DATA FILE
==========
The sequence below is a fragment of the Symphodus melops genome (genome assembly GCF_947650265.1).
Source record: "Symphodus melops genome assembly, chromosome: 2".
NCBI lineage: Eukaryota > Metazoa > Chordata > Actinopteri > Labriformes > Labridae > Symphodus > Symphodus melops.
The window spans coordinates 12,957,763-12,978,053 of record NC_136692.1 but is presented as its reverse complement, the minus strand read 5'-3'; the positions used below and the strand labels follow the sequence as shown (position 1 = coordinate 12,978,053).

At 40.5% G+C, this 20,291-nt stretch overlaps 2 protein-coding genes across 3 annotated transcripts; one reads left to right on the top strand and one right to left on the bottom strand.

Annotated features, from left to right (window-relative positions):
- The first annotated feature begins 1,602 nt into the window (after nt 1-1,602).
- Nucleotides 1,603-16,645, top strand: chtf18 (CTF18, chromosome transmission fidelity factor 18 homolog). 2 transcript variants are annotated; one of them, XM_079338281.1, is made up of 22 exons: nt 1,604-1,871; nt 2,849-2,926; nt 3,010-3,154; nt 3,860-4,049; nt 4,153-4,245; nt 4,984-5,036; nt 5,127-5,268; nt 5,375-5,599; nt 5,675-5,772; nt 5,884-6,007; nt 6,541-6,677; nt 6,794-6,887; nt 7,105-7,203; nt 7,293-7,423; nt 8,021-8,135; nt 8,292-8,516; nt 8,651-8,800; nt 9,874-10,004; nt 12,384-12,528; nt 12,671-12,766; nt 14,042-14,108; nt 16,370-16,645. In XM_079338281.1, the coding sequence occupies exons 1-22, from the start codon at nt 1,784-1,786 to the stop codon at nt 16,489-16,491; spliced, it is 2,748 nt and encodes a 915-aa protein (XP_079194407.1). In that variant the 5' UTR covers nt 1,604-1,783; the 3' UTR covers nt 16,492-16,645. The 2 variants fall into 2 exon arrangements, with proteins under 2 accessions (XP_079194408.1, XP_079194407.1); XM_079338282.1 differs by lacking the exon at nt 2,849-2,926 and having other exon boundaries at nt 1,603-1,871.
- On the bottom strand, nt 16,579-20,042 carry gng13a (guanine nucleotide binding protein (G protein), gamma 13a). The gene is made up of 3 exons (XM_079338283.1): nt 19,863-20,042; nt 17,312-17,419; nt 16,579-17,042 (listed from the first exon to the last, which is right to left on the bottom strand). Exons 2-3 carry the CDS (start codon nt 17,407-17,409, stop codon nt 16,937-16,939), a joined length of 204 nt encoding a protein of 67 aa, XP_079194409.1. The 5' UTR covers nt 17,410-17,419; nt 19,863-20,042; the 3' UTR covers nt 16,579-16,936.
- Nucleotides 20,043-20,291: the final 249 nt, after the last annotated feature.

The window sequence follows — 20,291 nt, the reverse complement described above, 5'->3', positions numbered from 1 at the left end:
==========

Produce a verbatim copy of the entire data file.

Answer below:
The sequence below is a fragment of the Symphodus melops genome (genome assembly GCF_947650265.1).
Source record: "Symphodus melops genome assembly, chromosome: 2".
NCBI lineage: Eukaryota > Metazoa > Chordata > Actinopteri > Labriformes > Labridae > Symphodus > Symphodus melops.
The window spans coordinates 12,957,763-12,978,053 of record NC_136692.1 but is presented as its reverse complement, the minus strand read 5'-3'; the positions used below and the strand labels follow the sequence as shown (position 1 = coordinate 12,978,053).

At 40.5% G+C, this 20,291-nt stretch overlaps 2 protein-coding genes across 3 annotated transcripts; one reads left to right on the top strand and one right to left on the bottom strand.

Annotated features, from left to right (window-relative positions):
- The first annotated feature begins 1,602 nt into the window (after nt 1-1,602).
- Nucleotides 1,603-16,645, top strand: chtf18 (CTF18, chromosome transmission fidelity factor 18 homolog). 2 transcript variants are annotated; one of them, XM_079338281.1, is made up of 22 exons: nt 1,604-1,871; nt 2,849-2,926; nt 3,010-3,154; nt 3,860-4,049; nt 4,153-4,245; nt 4,984-5,036; nt 5,127-5,268; nt 5,375-5,599; nt 5,675-5,772; nt 5,884-6,007; nt 6,541-6,677; nt 6,794-6,887; nt 7,105-7,203; nt 7,293-7,423; nt 8,021-8,135; nt 8,292-8,516; nt 8,651-8,800; nt 9,874-10,004; nt 12,384-12,528; nt 12,671-12,766; nt 14,042-14,108; nt 16,370-16,645. In XM_079338281.1, the coding sequence occupies exons 1-22, from the start codon at nt 1,784-1,786 to the stop codon at nt 16,489-16,491; spliced, it is 2,748 nt and encodes a 915-aa protein (XP_079194407.1). In that variant the 5' UTR covers nt 1,604-1,783; the 3' UTR covers nt 16,492-16,645. The 2 variants fall into 2 exon arrangements, with proteins under 2 accessions (XP_079194408.1, XP_079194407.1); XM_079338282.1 differs by lacking the exon at nt 2,849-2,926 and having other exon boundaries at nt 1,603-1,871.
- On the bottom strand, nt 16,579-20,042 carry gng13a (guanine nucleotide binding protein (G protein), gamma 13a). The gene is made up of 3 exons (XM_079338283.1): nt 19,863-20,042; nt 17,312-17,419; nt 16,579-17,042 (listed from the first exon to the last, which is right to left on the bottom strand). Exons 2-3 carry the CDS (start codon nt 17,407-17,409, stop codon nt 16,937-16,939), a joined length of 204 nt encoding a protein of 67 aa, XP_079194409.1. The 5' UTR covers nt 17,410-17,419; nt 19,863-20,042; the 3' UTR covers nt 16,579-16,936.
- Nucleotides 20,043-20,291: the final 249 nt, after the last annotated feature.

The window sequence follows — 20,291 nt, the reverse complement described above, 5'->3', positions numbered from 1 at the left end: